Some who lived through World War II spoke movingly of the era’s camaraderie, even if they wouldn’t discuss the ghastly reasons for rearranging their lives. Those who lived through the crucible of Vietnam spoke of a different camaraderie: a dividing into tribes—for or against, served or ducked or protested, saw combat or a desk. And those were not static categories. The young man jacked for war by movies and fantasies could well come home to stand with protestors. Like that was easy.

When it was over—for America—the tribes never really came together again. There’s always been a split here between left and right, for reasons that fill thousands of books, and it might take another generation or more to as least partially repair that rupture, if indeed it can be bridged. Maybe World War II was the anomaly and division has been the actual nature of those supposedly united. For a country that worships liberty, we’ve spent a good part of our history throwing chains around one another.

Now, we’re farther away from the fall of Saigon than our fathers were from their war when the first Marines shipped off for Da Nang. Beards and ponytails have a lot of gray in them. Once overwhelming new singles, flashing with brilliant, fresh sounds and ideas—they’re oldies. Crazy books people fought over are standard fare in college. People look upon peace signs and doves as quaint artifacts, not as a button that once could get you worked beaten to hell. Wars get old too, the rough edges get sanded down, sanitized. Unless you’re in select company. Get in the right space with the right people, and the blood’s still fresh. It’ll never dry.

And in Saigon—forever Saigon—the girls in ao dais still ride their bicycles up the wide boulevards, and they smile behind their hands at old men who cock their heads and pause whenever they hear a helicopter.

 


Dallas

kennedyThe 22nd, and it becomes inescapable: the Kennedy assassination, 50 years ago. A before and after, where-were-you event.

I was a very young boy. In fact, the assassination may be my earliest conscious memory. There’s a fine way to start off a life: televised murder and national grieving before you know what death is. And people wonder why my work has a dark sensibility.

Here’s how the political becomes personal.

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Bombardment, Episode 21: Everything Stops

Splattworks concludes its presentation of Bombardment, a two-act drama by Steve Patterson.

Thank you all, over these last couple of weeks, for reading, for your support, and for your gracious comments. It has been a terrific pleasure watching the play’s readership rise and expand far beyond its humble beginnings, and it’s been great fun for me to spend time with the play again. Your comments, observations, etc., are welcome. If you would like to reach me off the blog, my e-mail is splatterson@mindspring.com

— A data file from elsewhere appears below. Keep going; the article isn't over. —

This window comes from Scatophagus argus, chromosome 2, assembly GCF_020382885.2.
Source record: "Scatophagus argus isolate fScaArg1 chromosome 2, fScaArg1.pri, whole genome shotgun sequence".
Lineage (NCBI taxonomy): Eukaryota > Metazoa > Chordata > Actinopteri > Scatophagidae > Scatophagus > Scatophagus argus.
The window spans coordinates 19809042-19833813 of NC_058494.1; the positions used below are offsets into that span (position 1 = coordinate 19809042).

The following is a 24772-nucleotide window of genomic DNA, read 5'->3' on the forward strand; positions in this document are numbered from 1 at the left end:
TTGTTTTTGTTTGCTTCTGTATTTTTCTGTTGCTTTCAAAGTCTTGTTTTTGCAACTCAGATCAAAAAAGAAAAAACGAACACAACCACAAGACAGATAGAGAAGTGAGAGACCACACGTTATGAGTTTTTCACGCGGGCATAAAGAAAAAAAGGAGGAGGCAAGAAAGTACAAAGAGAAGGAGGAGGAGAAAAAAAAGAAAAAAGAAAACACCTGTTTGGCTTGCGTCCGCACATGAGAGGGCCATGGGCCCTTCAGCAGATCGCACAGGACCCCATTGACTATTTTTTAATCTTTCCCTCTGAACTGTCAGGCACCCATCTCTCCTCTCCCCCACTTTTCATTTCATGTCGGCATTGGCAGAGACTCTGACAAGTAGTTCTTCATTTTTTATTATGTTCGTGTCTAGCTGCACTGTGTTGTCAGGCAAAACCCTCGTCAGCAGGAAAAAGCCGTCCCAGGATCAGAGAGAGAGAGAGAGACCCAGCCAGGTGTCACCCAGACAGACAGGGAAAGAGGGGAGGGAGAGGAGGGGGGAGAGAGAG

[EPISODE 21]

The wind dies down. Lights gradually rise. CARMELITA and PLACID hunch over, hanging on the lines like prisoners shot at the stake. ARETHA and CORNO stand with their backs to the audience.

ARETHA/CORNO: Hello? Hello? Anyone there? Hello?

ARETHA and CORNO face the audience. Their shades are gone, their eye sockets hollow. Blood streams down their faces. They stagger forward, fingers outstretched, becoming caught in the lines.

ARETHA/CORNO: Hello? Can you hear me? Can you help me? I can’t see. Help me, I’m caught. I need help. Please. I’m caught. Please, please, please….

They continue calling “please” as they struggle with the cords. Their calls take on a synchronous, mechanical quality. A chant. An incantation. The sounds of planes begin, steadily rising. Chant and airplanes rise to crescendo. Blackout. Everything stops.

End of play.


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This morning, I was listening to U2’s “Miss Sarajevo,” and I felt a sudden surge of affection for “Liberation”–a drama I wrote about the Bosnian War. I’m not saying it’s the best play ever written, blah blah, but I think I can say without exaggeration that it’s a defiant, uncompromising bastard that challenges theatres and their audiences, running hard right to the edge of what’s bearable, and it would be a joy to see it up on its dark, evil feet again.

So, what the hell…here’s the info. Please pass it on if you know a theatre company that specializes in, without apologies, kicking ass:

GET LIBERATED

And while I’m at it, kudos to Origninal Works Publishing, Stark Raving Theatre, and Rude Guerrilla Theatre Company for having the balls to take the ride.